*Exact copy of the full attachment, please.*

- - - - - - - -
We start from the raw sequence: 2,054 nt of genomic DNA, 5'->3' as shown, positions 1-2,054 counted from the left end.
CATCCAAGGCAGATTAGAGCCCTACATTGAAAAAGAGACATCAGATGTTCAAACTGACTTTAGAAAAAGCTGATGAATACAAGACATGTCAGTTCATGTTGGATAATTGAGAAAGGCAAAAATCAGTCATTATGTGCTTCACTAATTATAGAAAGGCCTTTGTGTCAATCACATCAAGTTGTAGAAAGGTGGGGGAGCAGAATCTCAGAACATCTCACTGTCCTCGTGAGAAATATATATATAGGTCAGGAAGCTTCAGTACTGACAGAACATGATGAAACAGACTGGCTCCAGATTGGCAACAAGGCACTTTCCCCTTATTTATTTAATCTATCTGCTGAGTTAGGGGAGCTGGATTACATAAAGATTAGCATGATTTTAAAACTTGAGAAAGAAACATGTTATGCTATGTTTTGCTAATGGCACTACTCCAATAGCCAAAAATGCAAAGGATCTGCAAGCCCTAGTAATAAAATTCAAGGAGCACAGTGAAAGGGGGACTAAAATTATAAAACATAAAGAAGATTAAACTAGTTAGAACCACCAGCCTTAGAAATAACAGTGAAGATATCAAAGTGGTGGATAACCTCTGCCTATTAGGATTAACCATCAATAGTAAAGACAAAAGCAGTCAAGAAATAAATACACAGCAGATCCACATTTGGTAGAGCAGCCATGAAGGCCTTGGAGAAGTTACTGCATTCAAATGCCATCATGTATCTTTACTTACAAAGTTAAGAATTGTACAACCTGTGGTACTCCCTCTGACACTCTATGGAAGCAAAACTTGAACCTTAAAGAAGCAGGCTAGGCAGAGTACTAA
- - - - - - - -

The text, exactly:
We start from the raw sequence: 2,054 nt of genomic DNA, 5'->3' as shown, positions 1-2,054 counted from the left end.
CATCCAAGGCAGATTAGAGCCCTACATTGAAAAAGAGACATCAGATGTTCAAACTGACTTTAGAAAAAGCTGATGAATACAAGACATGTCAGTTCATGTTGGATAATTGAGAAAGGCAAAAATCAGTCATTATGTGCTTCACTAATTATAGAAAGGCCTTTGTGTCAATCACATCAAGTTGTAGAAAGGTGGGGGAGCAGAATCTCAGAACATCTCACTGTCCTCGTGAGAAATATATATATAGGTCAGGAAGCTTCAGTACTGACAGAACATGATGAAACAGACTGGCTCCAGATTGGCAACAAGGCACTTTCCCCTTATTTATTTAATCTATCTGCTGAGTTAGGGGAGCTGGATTACATAAAGATTAGCATGATTTTAAAACTTGAGAAAGAAACATGTTATGCTATGTTTTGCTAATGGCACTACTCCAATAGCCAAAAATGCAAAGGATCTGCAAGCCCTAGTAATAAAATTCAAGGAGCACAGTGAAAGGGGGACTAAAATTATAAAACATAAAGAAGATTAAACTAGTTAGAACCACCAGCCTTAGAAATAACAGTGAAGATATCAAAGTGGTGGATAACCTCTGCCTATTAGGATTAACCATCAATAGTAAAGACAAAAGCAGTCAAGAAATAAATACACAGCAGATCCACATTTGGTAGAGCAGCCATGAAGGCCTTGGAGAAGTTACTGCATTCAAATGCCATCATGTATCTTTACTTACAAAGTTAAGAATTGTACAACCTGTGGTACTCCCTCTGACACTCTATGGAAGCAAAACTTGAACCTTAAAGAAGCAGGCTAGGCAGAGTACTAA